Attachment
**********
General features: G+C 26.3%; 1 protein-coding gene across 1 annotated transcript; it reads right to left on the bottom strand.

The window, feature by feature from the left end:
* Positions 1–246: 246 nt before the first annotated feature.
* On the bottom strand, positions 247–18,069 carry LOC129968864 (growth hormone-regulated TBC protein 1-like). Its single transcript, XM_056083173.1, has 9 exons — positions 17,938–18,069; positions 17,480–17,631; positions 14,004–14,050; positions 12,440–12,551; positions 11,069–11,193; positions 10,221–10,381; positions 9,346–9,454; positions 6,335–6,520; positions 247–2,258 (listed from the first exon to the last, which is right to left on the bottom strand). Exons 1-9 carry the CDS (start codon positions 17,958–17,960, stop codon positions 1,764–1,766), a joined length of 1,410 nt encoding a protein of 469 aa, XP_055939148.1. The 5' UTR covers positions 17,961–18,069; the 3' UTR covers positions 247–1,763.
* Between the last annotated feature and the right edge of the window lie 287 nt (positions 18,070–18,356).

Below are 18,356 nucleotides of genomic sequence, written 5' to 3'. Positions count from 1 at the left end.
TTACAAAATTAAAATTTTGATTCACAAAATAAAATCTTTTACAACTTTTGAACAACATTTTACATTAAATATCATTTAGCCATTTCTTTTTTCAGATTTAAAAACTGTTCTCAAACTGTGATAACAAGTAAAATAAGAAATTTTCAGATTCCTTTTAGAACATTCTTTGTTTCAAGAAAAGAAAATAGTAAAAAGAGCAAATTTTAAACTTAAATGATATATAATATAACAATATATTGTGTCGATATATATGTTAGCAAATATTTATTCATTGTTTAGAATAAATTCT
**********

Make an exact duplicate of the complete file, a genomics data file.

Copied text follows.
General features: G+C 26.3%; 1 protein-coding gene across 1 annotated transcript; it reads right to left on the bottom strand.

The window, feature by feature from the left end:
* Positions 1–246: 246 nt before the first annotated feature.
* On the bottom strand, positions 247–18,069 carry LOC129968864 (growth hormone-regulated TBC protein 1-like). Its single transcript, XM_056083173.1, has 9 exons — positions 17,938–18,069; positions 17,480–17,631; positions 14,004–14,050; positions 12,440–12,551; positions 11,069–11,193; positions 10,221–10,381; positions 9,346–9,454; positions 6,335–6,520; positions 247–2,258 (listed from the first exon to the last, which is right to left on the bottom strand). Exons 1-9 carry the CDS (start codon positions 17,958–17,960, stop codon positions 1,764–1,766), a joined length of 1,410 nt encoding a protein of 469 aa, XP_055939148.1. The 5' UTR covers positions 17,961–18,069; the 3' UTR covers positions 247–1,763.
* Between the last annotated feature and the right edge of the window lie 287 nt (positions 18,070–18,356).

Below are 18,356 nucleotides of genomic sequence, written 5' to 3'. Positions count from 1 at the left end.
TTACAAAATTAAAATTTTGATTCACAAAATAAAATCTTTTACAACTTTTGAACAACATTTTACATTAAATATCATTTAGCCATTTCTTTTTTCAGATTTAAAAACTGTTCTCAAACTGTGATAACAAGTAAAATAAGAAATTTTCAGATTCCTTTTAGAACATTCTTTGTTTCAAGAAAAGAAAATAGTAAAAAGAGCAAATTTTAAACTTAAATGATATATAATATAACAATATATTGTGTCGATATATATGTTAGCAAATATTTATTCATTGTTTAGAATAAATTCT